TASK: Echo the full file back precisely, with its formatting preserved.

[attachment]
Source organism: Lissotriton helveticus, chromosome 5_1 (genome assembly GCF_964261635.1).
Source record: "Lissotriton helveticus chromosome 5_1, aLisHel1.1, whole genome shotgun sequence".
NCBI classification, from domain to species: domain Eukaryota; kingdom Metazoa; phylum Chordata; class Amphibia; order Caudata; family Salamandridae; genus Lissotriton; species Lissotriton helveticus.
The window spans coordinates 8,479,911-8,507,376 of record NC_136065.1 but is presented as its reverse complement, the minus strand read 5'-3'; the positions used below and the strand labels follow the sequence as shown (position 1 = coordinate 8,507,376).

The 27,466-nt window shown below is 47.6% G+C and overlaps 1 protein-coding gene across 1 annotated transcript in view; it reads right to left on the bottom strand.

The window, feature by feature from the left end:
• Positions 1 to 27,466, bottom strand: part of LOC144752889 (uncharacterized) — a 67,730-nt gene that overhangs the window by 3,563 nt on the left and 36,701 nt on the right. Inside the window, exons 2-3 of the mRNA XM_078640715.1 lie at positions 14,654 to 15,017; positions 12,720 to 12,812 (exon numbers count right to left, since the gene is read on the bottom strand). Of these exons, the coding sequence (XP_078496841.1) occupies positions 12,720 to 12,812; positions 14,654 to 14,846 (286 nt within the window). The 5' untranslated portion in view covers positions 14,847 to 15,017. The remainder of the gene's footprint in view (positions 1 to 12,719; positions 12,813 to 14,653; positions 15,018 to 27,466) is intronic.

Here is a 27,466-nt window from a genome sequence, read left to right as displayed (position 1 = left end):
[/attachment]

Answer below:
Source organism: Lissotriton helveticus, chromosome 5_1 (genome assembly GCF_964261635.1).
Source record: "Lissotriton helveticus chromosome 5_1, aLisHel1.1, whole genome shotgun sequence".
NCBI classification, from domain to species: domain Eukaryota; kingdom Metazoa; phylum Chordata; class Amphibia; order Caudata; family Salamandridae; genus Lissotriton; species Lissotriton helveticus.
The window spans coordinates 8,479,911-8,507,376 of record NC_136065.1 but is presented as its reverse complement, the minus strand read 5'-3'; the positions used below and the strand labels follow the sequence as shown (position 1 = coordinate 8,507,376).

The 27,466-nt window shown below is 47.6% G+C and overlaps 1 protein-coding gene across 1 annotated transcript in view; it reads right to left on the bottom strand.

The window, feature by feature from the left end:
• Positions 1 to 27,466, bottom strand: part of LOC144752889 (uncharacterized) — a 67,730-nt gene that overhangs the window by 3,563 nt on the left and 36,701 nt on the right. Inside the window, exons 2-3 of the mRNA XM_078640715.1 lie at positions 14,654 to 15,017; positions 12,720 to 12,812 (exon numbers count right to left, since the gene is read on the bottom strand). Of these exons, the coding sequence (XP_078496841.1) occupies positions 12,720 to 12,812; positions 14,654 to 14,846 (286 nt within the window). The 5' untranslated portion in view covers positions 14,847 to 15,017. The remainder of the gene's footprint in view (positions 1 to 12,719; positions 12,813 to 14,653; positions 15,018 to 27,466) is intronic.

Here is a 27,466-nt window from a genome sequence, read left to right as displayed (position 1 = left end):